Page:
The medicine is called "ivermectin," or Mectizan, depending on who is talking about it. According to New York Times reporter Donald McNeil, Jr., scientists are "turning people into human time bombs for mosquitos." He writes that "when mosquitos bite people who have recently swallowed the drug, ... they die."   

Unfortunately, though, some people are dubious as to whether the medicine can really work effectively. A worm guy ( also known as a "parasitologist" ) is somewhat dubious: Dr. Frank O. Richards, from the Carter Center in Georgia, commented that "it's very difficult to say 'Let's treat a million people' - and then have to test each one." Apparently, for the medicine to be effective, all the people in the mosquito-ridden area have to take the pill at the same time." Saint Mark acknowledged that fact is troublesome, but he has asked Saint Matthew, the patron Saint of Accountants, to figure out a way to get millions of people to do something all at the same time and in the same area. Saint Matthew acknowledged the difficulty presented, but said he may be able to work the numbers, adding, "I've got a stellar abacus!"

Monday, July 11, 2011

Saint Catherine of Siena Promotes Palliative Medical Trend

There's a new trend taking place in America's Medical Schools and it aims to discourage superlatively high-achieving book smart students from getting into Medical School based solely on their excellent grades. Saint Catherine of Siena who was a highly communicative and expressive person, is working with Saints Luke and Cosmos and Damien, the 3 patron saints of Doctors, to make sure that future Medical School students learn the art of empathetic listening, before being allowed the privilege of entering Medical School.

Saint Catherine, the author of the classic, "The Dialog," has created the "Multiple Mini Interview,"  ("MMI") to be used in screening Medical School applicants. By using her Heavenly Powers, Catherine has been able to persuade 8 Medical Schools to have applicants go through several interviews before being accepted. Medical School applicants hoping to attend UCLA, Stanford, and Virginia Tech Carilon, along with other Medical Schools, will go through a procedure where they read a story about a fictional patient for 2 minutes. Then the applicant will walk through a door and be greeted by a team of people to discuss how to "treat" the patient. The interview lasts 8 minutes, and then is repeated approximately 10 times in a row.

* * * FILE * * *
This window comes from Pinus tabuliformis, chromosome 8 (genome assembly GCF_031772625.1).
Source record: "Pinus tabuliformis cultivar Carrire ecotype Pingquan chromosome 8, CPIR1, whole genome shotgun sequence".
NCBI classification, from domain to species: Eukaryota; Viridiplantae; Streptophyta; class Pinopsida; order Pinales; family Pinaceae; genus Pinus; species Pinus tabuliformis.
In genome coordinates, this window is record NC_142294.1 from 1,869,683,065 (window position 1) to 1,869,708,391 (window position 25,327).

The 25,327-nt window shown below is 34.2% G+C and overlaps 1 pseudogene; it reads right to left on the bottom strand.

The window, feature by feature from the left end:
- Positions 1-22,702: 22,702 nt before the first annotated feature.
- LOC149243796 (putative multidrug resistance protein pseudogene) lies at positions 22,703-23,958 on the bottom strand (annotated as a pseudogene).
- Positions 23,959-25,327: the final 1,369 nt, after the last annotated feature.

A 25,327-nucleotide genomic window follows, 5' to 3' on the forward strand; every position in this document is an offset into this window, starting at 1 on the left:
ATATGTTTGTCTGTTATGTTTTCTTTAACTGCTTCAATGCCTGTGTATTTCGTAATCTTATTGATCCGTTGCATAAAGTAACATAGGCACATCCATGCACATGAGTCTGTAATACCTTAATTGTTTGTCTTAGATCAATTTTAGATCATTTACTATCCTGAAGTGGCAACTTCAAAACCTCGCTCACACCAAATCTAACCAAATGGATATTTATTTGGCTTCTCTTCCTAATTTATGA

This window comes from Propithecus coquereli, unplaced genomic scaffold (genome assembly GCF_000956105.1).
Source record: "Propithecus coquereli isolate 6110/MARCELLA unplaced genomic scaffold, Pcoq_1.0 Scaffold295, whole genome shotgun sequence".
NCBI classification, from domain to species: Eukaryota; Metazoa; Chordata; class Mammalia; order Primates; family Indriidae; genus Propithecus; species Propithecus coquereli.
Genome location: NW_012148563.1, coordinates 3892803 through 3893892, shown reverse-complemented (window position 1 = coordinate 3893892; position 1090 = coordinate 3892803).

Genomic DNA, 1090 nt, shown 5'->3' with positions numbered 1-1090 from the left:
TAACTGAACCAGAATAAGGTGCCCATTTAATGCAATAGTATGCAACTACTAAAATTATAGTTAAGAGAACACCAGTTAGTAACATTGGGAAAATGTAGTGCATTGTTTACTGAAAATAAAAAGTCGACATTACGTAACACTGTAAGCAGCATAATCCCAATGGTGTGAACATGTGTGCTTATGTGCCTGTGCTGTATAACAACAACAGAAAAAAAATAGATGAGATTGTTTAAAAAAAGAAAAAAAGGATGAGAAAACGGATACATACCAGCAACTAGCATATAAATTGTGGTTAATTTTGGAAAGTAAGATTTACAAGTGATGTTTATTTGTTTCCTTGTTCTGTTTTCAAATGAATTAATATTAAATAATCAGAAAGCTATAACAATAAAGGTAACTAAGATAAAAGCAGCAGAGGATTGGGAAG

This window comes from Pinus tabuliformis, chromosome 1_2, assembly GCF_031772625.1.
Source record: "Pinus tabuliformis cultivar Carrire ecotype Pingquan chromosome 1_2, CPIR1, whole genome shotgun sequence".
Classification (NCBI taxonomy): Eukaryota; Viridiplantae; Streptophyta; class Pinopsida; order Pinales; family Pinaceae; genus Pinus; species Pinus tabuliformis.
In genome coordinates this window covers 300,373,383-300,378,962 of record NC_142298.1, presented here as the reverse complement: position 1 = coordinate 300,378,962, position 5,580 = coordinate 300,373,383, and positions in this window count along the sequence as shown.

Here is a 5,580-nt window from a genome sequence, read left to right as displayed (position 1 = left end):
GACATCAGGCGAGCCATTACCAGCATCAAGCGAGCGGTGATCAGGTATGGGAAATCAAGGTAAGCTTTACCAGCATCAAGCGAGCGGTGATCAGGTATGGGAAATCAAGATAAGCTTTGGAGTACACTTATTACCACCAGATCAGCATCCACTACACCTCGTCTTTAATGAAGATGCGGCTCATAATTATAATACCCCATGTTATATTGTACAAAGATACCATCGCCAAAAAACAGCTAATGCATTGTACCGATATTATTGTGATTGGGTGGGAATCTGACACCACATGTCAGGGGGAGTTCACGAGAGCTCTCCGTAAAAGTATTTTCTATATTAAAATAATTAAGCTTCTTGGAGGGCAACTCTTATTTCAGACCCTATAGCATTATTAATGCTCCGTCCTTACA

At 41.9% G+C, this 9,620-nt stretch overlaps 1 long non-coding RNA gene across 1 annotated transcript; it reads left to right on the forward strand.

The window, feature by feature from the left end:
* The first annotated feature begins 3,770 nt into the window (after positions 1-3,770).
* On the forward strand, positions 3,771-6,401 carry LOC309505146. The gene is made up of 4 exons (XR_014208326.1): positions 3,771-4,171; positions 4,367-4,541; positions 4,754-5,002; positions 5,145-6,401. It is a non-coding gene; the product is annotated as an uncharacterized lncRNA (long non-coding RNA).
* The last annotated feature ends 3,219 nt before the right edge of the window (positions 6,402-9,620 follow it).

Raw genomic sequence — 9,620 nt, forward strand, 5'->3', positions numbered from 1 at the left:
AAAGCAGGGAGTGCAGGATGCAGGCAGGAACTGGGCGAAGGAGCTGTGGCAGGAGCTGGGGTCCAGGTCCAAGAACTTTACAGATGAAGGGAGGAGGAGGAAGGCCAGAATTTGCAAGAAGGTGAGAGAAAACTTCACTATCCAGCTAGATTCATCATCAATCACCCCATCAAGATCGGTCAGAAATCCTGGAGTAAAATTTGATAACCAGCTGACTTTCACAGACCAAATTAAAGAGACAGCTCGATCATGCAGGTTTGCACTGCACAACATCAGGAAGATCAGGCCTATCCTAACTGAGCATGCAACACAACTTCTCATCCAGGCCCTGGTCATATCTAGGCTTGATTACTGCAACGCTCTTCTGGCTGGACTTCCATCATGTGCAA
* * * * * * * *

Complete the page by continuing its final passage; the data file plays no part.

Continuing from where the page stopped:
The goal of the MMI, according to Saint Catherine and human beings, such as Dr. Stephen Workman, a Dean of Admissions at Virginia Tech, is to help usher in a new era of Health Care in America. The prospective Medical School students are not necessarily graded on whether they answer the questions correctly, which seems fair since these people have not even gone to Medical School yet! Instead, the interviews help weed out the arrogantly opinionated who, like most "know-it-alls," often fail to listen and also jump to conclusions, clinging to their notion of what is "right" and what is "wrong."  Gardiner Harris, a writer at The New York Times recently noted there are a lot of Doctors who are "insufferable know-it-alls who bully nurses and do not listen."

If Saint Catherine of Siena is successful with implementing the Multiple Mini Interview at more Medical Schools, it is estimated that the number of needless deaths and injuries in Hospitals will decline considerably. And it will be because channels of communication will be widened, not narrowed.  

Sunday, July 10, 2011

SaintsforSinners Blog Gets a Facelift!